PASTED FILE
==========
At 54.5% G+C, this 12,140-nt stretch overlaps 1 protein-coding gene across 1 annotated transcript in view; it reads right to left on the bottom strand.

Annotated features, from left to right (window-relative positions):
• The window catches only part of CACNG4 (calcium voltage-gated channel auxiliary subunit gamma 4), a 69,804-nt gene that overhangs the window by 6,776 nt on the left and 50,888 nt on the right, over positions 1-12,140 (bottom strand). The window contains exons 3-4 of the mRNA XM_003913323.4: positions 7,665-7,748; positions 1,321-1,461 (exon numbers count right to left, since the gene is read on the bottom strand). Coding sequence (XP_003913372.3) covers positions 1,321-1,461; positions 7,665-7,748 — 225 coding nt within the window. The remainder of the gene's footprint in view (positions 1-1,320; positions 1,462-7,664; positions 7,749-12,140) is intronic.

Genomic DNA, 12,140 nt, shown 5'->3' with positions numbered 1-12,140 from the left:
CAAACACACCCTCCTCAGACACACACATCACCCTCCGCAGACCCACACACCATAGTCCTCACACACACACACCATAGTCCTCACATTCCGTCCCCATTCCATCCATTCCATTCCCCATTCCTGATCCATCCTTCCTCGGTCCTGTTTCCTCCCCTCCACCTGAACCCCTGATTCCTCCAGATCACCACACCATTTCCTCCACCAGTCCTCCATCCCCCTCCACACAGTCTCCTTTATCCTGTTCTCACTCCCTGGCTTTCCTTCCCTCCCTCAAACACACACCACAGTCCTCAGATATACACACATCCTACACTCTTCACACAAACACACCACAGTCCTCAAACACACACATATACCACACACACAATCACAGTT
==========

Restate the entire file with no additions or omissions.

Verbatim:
At 54.5% G+C, this 12,140-nt stretch overlaps 1 protein-coding gene across 1 annotated transcript in view; it reads right to left on the bottom strand.

Annotated features, from left to right (window-relative positions):
• The window catches only part of CACNG4 (calcium voltage-gated channel auxiliary subunit gamma 4), a 69,804-nt gene that overhangs the window by 6,776 nt on the left and 50,888 nt on the right, over positions 1-12,140 (bottom strand). The window contains exons 3-4 of the mRNA XM_003913323.4: positions 7,665-7,748; positions 1,321-1,461 (exon numbers count right to left, since the gene is read on the bottom strand). Coding sequence (XP_003913372.3) covers positions 1,321-1,461; positions 7,665-7,748 — 225 coding nt within the window. The remainder of the gene's footprint in view (positions 1-1,320; positions 1,462-7,664; positions 7,749-12,140) is intronic.

Genomic DNA, 12,140 nt, shown 5'->3' with positions numbered 1-12,140 from the left:
CAAACACACCCTCCTCAGACACACACATCACCCTCCGCAGACCCACACACCATAGTCCTCACACACACACACCATAGTCCTCACATTCCGTCCCCATTCCATCCATTCCATTCCCCATTCCTGATCCATCCTTCCTCGGTCCTGTTTCCTCCCCTCCACCTGAACCCCTGATTCCTCCAGATCACCACACCATTTCCTCCACCAGTCCTCCATCCCCCTCCACACAGTCTCCTTTATCCTGTTCTCACTCCCTGGCTTTCCTTCCCTCCCTCAAACACACACCACAGTCCTCAGATATACACACATCCTACACTCTTCACACAAACACACCACAGTCCTCAAACACACACATATACCACACACACAATCACAGTT